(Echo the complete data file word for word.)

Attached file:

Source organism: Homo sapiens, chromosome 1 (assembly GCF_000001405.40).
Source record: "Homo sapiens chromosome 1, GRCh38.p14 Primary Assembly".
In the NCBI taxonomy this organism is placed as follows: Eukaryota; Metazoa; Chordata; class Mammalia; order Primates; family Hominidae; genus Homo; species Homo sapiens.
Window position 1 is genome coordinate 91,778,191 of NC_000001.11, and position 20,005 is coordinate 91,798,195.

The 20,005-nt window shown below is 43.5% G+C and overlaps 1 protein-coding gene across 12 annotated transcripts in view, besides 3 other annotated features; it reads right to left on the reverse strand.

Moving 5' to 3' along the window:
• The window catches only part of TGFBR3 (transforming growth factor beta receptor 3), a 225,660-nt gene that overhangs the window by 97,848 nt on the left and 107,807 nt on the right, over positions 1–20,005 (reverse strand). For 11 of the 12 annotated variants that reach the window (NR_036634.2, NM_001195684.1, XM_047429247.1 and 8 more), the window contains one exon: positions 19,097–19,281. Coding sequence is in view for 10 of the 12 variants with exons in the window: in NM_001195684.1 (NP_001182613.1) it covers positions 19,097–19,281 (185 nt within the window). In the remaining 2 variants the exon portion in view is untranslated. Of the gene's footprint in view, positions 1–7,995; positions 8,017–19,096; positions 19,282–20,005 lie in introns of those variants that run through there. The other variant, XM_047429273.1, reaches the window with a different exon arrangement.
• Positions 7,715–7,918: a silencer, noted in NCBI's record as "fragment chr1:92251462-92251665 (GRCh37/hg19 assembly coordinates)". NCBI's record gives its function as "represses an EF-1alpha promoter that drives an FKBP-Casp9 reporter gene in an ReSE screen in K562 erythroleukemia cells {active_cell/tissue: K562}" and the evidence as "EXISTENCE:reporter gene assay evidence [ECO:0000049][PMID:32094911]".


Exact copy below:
Source organism: Homo sapiens, chromosome 1 (assembly GCF_000001405.40).
Source record: "Homo sapiens chromosome 1, GRCh38.p14 Primary Assembly".
In the NCBI taxonomy this organism is placed as follows: Eukaryota; Metazoa; Chordata; class Mammalia; order Primates; family Hominidae; genus Homo; species Homo sapiens.
Window position 1 is genome coordinate 91,778,191 of NC_000001.11, and position 20,005 is coordinate 91,798,195.

The 20,005-nt window shown below is 43.5% G+C and overlaps 1 protein-coding gene across 12 annotated transcripts in view, besides 3 other annotated features; it reads right to left on the reverse strand.

Moving 5' to 3' along the window:
• The window catches only part of TGFBR3 (transforming growth factor beta receptor 3), a 225,660-nt gene that overhangs the window by 97,848 nt on the left and 107,807 nt on the right, over positions 1–20,005 (reverse strand). For 11 of the 12 annotated variants that reach the window (NR_036634.2, NM_001195684.1, XM_047429247.1 and 8 more), the window contains one exon: positions 19,097–19,281. Coding sequence is in view for 10 of the 12 variants with exons in the window: in NM_001195684.1 (NP_001182613.1) it covers positions 19,097–19,281 (185 nt within the window). In the remaining 2 variants the exon portion in view is untranslated. Of the gene's footprint in view, positions 1–7,995; positions 8,017–19,096; positions 19,282–20,005 lie in introns of those variants that run through there. The other variant, XM_047429273.1, reaches the window with a different exon arrangement.
• Positions 7,715–7,918: a silencer, noted in NCBI's record as "fragment chr1:92251462-92251665 (GRCh37/hg19 assembly coordinates)". NCBI's record gives its function as "represses an EF-1alpha promoter that drives an FKBP-Casp9 reporter gene in an ReSE screen in K562 erythroleukemia cells {active_cell/tissue: K562}" and the evidence as "EXISTENCE:reporter gene assay evidence [ECO:0000049][PMID:32094911]".